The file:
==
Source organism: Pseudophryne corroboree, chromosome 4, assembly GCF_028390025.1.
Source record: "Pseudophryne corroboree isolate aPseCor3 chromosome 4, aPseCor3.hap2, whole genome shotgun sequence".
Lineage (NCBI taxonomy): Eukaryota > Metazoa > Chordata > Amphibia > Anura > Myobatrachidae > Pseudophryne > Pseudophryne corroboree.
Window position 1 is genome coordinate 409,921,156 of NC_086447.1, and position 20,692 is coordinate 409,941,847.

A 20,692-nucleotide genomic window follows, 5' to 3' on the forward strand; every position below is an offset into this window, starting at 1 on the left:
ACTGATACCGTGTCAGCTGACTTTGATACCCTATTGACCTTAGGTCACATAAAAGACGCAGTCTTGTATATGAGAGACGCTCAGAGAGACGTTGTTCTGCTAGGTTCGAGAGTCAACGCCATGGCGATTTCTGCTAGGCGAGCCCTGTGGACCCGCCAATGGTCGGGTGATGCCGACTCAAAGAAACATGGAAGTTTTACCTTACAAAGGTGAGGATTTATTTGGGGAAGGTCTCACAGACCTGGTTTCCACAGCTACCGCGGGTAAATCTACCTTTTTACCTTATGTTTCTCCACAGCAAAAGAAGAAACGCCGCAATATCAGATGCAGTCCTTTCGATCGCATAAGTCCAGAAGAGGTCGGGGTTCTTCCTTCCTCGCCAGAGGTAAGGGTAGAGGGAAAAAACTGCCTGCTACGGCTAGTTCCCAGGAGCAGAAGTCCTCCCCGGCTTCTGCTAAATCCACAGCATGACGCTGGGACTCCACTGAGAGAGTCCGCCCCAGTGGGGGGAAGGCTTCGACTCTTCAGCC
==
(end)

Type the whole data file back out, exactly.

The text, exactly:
Source organism: Pseudophryne corroboree, chromosome 4, assembly GCF_028390025.1.
Source record: "Pseudophryne corroboree isolate aPseCor3 chromosome 4, aPseCor3.hap2, whole genome shotgun sequence".
Lineage (NCBI taxonomy): Eukaryota > Metazoa > Chordata > Amphibia > Anura > Myobatrachidae > Pseudophryne > Pseudophryne corroboree.
Window position 1 is genome coordinate 409,921,156 of NC_086447.1, and position 20,692 is coordinate 409,941,847.

A 20,692-nucleotide genomic window follows, 5' to 3' on the forward strand; every position below is an offset into this window, starting at 1 on the left:
ACTGATACCGTGTCAGCTGACTTTGATACCCTATTGACCTTAGGTCACATAAAAGACGCAGTCTTGTATATGAGAGACGCTCAGAGAGACGTTGTTCTGCTAGGTTCGAGAGTCAACGCCATGGCGATTTCTGCTAGGCGAGCCCTGTGGACCCGCCAATGGTCGGGTGATGCCGACTCAAAGAAACATGGAAGTTTTACCTTACAAAGGTGAGGATTTATTTGGGGAAGGTCTCACAGACCTGGTTTCCACAGCTACCGCGGGTAAATCTACCTTTTTACCTTATGTTTCTCCACAGCAAAAGAAGAAACGCCGCAATATCAGATGCAGTCCTTTCGATCGCATAAGTCCAGAAGAGGTCGGGGTTCTTCCTTCCTCGCCAGAGGTAAGGGTAGAGGGAAAAAACTGCCTGCTACGGCTAGTTCCCAGGAGCAGAAGTCCTCCCCGGCTTCTGCTAAATCCACAGCATGACGCTGGGACTCCACTGAGAGAGTCCGCCCCAGTGGGGGGAAGGCTTCGACTCTTCAGCC